Once Onelli made the letter’s contents public, it quickly caused a stir and an expedition was promptly organized to search for and capture the beast that was named “the plesiosaur” by the media.

The news traveled around the world –this was eleven years before Nessie (of Loch Ness fame) was mentioned- and headlines in Europe and the U.S. would report the progress of the expedition.

It was in this context that the tango was written (notice that Onelli is mentioned in it). My "rough" translation of the song is:

I am a poor 'looked for animal'
by those ungrateful and without conscience.
Because I am rare and also curious
(as say the people over there)

Leave mm here, alone, enjoying,
in the loneliness of this lake.
What will you attain by catching me
if it is in vain to take me away alive from this place?

Don't the gentlemen know
that this is not plucking flowers?
They expect to hunt me here
and take me as if I were nothing.

Damned! Don't name me.
I owe you nothing Onelli.
Let me live with the same prerogatives
as you live there.

The original Spanish version is [2]:

Yo soy un pobre animal buscado
por los ingratos y sin conciencia.
Porque soy raro y también lo soy curioso
(según dice la gente allí).

Dejemen solo aquí, gozando
en la soledad de este lago
¿Qué es lo que haréis con sacarme si es en vano
llevarme vivo de este lugar?

¿No saben los señores
que esto no es coger flores?
Pretenden aquí cazarme y llevar
como si nada fuera.

¡Maldito! No me nombres.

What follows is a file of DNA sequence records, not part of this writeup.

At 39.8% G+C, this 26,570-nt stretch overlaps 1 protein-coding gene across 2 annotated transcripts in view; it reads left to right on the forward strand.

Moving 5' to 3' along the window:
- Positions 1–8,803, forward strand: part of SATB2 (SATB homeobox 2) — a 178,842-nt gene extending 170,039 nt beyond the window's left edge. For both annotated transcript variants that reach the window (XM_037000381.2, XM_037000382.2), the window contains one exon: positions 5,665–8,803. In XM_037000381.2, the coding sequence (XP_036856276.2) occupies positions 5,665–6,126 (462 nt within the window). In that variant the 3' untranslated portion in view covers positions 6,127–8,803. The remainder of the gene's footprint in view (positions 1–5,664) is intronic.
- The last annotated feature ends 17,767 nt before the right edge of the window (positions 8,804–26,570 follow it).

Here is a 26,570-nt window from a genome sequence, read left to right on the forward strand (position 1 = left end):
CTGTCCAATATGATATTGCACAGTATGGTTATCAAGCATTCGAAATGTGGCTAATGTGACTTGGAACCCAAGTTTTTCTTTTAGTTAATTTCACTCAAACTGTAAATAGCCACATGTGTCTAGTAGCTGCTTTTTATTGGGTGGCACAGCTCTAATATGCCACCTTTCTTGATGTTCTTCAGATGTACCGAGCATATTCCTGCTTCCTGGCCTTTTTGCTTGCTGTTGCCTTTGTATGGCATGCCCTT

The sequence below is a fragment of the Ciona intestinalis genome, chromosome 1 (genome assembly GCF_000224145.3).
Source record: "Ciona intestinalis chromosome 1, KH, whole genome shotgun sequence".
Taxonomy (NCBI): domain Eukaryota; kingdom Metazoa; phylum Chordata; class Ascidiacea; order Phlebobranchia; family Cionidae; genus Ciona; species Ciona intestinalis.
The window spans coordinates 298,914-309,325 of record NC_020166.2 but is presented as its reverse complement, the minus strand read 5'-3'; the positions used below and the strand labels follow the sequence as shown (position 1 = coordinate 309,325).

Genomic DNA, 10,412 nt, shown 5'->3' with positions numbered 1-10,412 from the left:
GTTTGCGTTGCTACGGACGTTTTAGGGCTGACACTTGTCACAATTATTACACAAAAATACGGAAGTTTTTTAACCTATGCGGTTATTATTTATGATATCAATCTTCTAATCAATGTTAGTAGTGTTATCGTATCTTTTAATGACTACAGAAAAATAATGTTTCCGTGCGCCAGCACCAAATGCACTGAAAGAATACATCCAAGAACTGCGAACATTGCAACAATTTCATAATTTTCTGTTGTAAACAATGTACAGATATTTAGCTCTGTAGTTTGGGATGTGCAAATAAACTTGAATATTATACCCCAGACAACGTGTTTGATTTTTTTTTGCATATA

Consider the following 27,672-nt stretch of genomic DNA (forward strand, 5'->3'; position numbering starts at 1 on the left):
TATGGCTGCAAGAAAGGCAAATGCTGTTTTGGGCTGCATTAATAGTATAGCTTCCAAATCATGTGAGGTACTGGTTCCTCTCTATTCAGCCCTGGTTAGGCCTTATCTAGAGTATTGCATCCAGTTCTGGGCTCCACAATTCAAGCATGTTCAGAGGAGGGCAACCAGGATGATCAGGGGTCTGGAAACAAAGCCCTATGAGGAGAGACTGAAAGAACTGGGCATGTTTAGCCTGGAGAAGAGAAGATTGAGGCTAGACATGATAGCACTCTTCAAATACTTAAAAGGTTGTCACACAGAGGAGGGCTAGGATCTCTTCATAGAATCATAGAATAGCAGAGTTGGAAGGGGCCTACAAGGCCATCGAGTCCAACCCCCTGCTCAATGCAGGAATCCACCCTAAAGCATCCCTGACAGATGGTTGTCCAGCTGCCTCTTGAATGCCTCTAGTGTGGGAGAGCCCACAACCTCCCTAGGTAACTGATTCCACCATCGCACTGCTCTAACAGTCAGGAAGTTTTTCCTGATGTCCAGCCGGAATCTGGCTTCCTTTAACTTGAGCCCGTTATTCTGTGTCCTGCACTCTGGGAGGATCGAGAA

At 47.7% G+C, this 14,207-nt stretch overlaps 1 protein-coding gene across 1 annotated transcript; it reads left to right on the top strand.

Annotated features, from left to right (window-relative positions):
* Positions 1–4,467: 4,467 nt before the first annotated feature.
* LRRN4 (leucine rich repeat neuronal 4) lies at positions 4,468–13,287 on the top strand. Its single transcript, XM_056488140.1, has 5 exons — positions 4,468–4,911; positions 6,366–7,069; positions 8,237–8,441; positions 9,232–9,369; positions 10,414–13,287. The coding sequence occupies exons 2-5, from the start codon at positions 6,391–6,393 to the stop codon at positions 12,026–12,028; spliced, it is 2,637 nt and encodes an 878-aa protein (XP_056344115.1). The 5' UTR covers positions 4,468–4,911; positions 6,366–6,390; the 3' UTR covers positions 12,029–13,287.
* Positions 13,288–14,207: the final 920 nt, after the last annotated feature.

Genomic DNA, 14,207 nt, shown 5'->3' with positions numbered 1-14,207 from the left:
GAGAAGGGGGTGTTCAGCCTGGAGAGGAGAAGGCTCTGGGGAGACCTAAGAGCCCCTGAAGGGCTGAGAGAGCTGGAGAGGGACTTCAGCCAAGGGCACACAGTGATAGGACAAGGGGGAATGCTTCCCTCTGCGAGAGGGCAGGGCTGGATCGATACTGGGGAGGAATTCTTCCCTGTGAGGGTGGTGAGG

Nada te debo Onelli.
Deja que yo viva con igual prerrogativas
como tú vives allí.

I have posted about the incredible Plesiosaur Expedition (it is a three part post).


[1] Fort, C. (1931). LO!. New York: Claude Kendall. pp. 110. For the original Spanish version of letter, see: El Plesiosaurio Online resource.
[2] Todo

Copyright 2009 by Austin Whittall ©

Patagonian Monsters

No comments:

Post a Comment

Hits since Sept. 2009:
Copyright © 2009-2018 by Austin Victor Whittall.
Todos los derechos reservados por Austin Whittall para esta edición en idioma español y / o inglés. No se permite la reproducción parcial o total, el almacenamiento, el alquiler, la transmisión o la transformación de este libro, en cualquier forma o por cualquier medio, sea electrónico o mecánico, mediante fotocopias, digitalización u otros métodos, sin el permiso previo y escrito del autor, excepto por un periodista, quien puede tomar cortos pasajes para ser usados en un comentario sobre esta obra para ser publicado en una revista o periódico. Su infracción está penada por las leyes 11.723 y 25.446.

All rights reserved. No part of this publication may be reproduced, stored in a retrieval system, or transmitted in any form or by any means - electronic, mechanical, photocopy, recording, or any other - except for brief quotations in printed reviews, without prior written permission from the author, except for the inclusion of brief quotations in a review.

Please read our Terms and Conditions and Privacy Policy before accessing this blog.

Terms & Conditions | Privacy Policy

Patagonian Monsters -